Fifty Shades Freed (James)

Fifty Shades Freed (Book Three of the Fifty Shades Trilogy)
E.L. James, 2011
Knopf Doubleday
592 pp.
ISBN-13: 9780345803504

When unworldly student Anastasia Steele first encountered the driven and dazzling young entrepreneur Christian Grey it sparked a sensual affair that changed both of their lives irrevocably. Shocked, intrigued, and, ultimately, repelled by Christian’s singular erotic tastes, Ana demands a deeper commitment. Determined to keep her, Christian agrees.
Now, Ana and Christian have it all—love, passion, intimacy, wealth, and a world of possibilities for their future. But Ana knows that loving her Fifty Shades will not be easy, and that being together will pose challenges that neither of them would anticipate. Ana must somehow learn to share Christian’s opulent lifestyle without sacrificing her own identity. And Christian must overcome his compulsion to control as he wrestles with the demons of a tormented past.
Just when it seems that their strength together will eclipse any obstacle, misfortune, malice, and fate conspire to make Ana’s deepest fears turn to reality. This book is intended for mature audiences. (From the publisher.)

See our Reading Guides for the other books in the Fifty Shades Trilogy: Fifty Shades of Grey, the first book; Fifty Shades Darker, the second.

Author Bio
E L James is a former TV executive, wife and mother of two based in West London. Since early childhood she dreamed of writing stories that readers would fall in love with, but put those dreams on hold to focus on her family and her career. She finally plucked up the courage to put pen to paper with her first novel, Fifty Shades of Grey. (From the publisher.)

Book Reviews
Sorry, There are no mainstream press reviews online for the Fifty Shades Darker, the second book in the Shades of Grey trilogy. See Amazon and Barnes & Noble for helpful customer reviews.

Discussion Questions
Use our LitLovers Book Club Resources; they can help with discussions for any book:

How to Discuss a Book (helpful discussion tips)
Generic Discussion Questions—Fiction and Nonfiction
Read-Think-Talk (a guided reading chart)

Also consider these LitLovers talking points to help get a discussion started for Fifty Shades Freed:

1. The third book of the trilogy opens after Ana and Christian's wedding. Is their marital relationship what you expected? Is it more of the same...or different from books one and two?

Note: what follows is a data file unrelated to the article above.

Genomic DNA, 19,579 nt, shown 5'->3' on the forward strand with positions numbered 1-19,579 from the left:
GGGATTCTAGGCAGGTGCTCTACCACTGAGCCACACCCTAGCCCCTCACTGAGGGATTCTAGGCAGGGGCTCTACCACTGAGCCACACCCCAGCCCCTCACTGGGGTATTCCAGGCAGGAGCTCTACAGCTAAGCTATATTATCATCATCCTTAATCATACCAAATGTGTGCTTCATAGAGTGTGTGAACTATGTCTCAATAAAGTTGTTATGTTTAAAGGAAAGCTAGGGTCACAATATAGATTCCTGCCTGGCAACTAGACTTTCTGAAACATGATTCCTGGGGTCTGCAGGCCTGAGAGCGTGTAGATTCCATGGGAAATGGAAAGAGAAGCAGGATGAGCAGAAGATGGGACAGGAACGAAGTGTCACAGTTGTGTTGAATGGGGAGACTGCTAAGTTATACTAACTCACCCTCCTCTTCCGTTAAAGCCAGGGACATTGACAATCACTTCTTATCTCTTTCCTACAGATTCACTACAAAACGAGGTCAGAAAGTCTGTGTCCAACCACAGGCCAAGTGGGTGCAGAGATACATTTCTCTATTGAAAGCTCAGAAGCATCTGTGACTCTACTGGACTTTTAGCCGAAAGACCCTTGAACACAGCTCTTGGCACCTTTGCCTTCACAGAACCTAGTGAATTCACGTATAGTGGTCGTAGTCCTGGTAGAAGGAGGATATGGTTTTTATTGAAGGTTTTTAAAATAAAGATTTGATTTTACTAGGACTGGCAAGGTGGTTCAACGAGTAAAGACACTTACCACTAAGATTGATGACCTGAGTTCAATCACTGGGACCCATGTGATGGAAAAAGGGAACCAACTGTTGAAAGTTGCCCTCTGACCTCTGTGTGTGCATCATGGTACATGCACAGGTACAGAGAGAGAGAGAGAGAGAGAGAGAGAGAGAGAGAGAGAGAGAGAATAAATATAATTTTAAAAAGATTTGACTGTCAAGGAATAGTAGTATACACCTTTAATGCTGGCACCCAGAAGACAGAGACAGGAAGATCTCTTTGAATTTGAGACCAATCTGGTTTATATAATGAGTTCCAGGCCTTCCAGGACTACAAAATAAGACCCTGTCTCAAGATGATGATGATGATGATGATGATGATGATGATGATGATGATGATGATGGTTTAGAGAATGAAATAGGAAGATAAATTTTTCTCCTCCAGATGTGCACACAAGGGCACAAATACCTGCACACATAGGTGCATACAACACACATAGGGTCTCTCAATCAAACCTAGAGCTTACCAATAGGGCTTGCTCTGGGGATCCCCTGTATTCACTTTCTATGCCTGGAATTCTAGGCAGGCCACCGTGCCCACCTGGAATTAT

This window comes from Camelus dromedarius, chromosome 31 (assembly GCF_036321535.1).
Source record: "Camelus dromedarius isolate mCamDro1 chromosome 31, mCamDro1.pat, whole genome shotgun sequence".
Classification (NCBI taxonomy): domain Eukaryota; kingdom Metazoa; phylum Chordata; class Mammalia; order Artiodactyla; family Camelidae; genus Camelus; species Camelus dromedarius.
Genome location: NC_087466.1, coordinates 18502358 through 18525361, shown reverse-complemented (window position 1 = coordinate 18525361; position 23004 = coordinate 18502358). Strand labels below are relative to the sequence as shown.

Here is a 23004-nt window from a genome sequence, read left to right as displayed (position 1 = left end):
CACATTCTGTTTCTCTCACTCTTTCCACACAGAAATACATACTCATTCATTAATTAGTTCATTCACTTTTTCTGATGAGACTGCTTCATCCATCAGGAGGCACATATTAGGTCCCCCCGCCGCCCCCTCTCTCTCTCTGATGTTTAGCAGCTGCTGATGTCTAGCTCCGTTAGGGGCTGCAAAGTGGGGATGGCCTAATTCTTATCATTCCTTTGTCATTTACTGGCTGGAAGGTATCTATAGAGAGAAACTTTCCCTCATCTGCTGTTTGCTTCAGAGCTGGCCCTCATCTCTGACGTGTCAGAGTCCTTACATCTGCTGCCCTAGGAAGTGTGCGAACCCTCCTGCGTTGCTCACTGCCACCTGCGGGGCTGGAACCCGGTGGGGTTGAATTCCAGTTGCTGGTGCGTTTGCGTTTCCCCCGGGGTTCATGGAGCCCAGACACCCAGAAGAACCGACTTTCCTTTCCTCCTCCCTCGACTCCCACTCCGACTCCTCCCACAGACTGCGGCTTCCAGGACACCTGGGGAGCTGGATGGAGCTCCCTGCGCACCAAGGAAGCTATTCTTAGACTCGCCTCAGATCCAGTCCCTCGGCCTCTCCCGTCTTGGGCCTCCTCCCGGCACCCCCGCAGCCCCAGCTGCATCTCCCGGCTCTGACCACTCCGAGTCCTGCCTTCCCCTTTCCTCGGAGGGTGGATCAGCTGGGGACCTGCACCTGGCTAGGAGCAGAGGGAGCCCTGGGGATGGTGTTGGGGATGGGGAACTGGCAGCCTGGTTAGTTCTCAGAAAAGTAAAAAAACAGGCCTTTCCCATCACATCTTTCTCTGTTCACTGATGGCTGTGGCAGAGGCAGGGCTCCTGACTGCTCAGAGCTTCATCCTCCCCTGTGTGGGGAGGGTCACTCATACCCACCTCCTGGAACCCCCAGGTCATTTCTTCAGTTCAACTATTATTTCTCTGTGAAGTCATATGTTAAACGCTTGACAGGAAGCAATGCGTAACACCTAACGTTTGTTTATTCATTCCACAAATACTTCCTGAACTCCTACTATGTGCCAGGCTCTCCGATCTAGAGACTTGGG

2. E.L. James introduces flashbacks into this novel. Why might she have done so? Do they enhance the flow of the novel...or slow it down?

3. Does James maintain the same page-turning level of suspense in this third installment as she did in the other two?

4. What does the title mean?

5. Some feel that James should have ended the series after the second book. Do you agree or disagree? Is the book repetitive or does it introduce something new, either in terms of plot or in the relationship between Ana and Christian?

6. Is Ana and Christian's relationship an abusive relationship masquerading as a romantic one...or something else?

7. What do you think of Christian's reaction to the news that Ana is pregnant? Would you want to bring a child into a "family" environment such as theirs? What kind of parents do you predict they'll be in the long run?

8. Why is Ana always apologizing? Readers have complained throughout the series that Ana is either stupid, dense, or lacking any kind of backbone. Do you agree or disagree? Does Ana change by the end of book three? If so, how?

9. If you were Ana's friend, what would you advise her regarding her relationship (and now marriage) to Christian?

10. What about Christian—does he change? Would you have stayed with him despite his good looks and wealth? What else is there to recommend him?

11. At the end of the book, Christian still looks upon Mrs. Robinson a friend, despite the pain she had caused him? Why? Does it bother you that he finds a way to exculpate a pedophile?

12. Does the series end where you wanted it to end? Does the ending feel forced or tacked on...or does it evolve naturally from what came before?

13. Are people who engage in BDSM troubled? Or is BDSM simply a more potent form of sexual expression, which explores the human soul on a deeper level?

(Questions by LitLovers. Please feel free to use them, online or off, with attribution. Thanks.)

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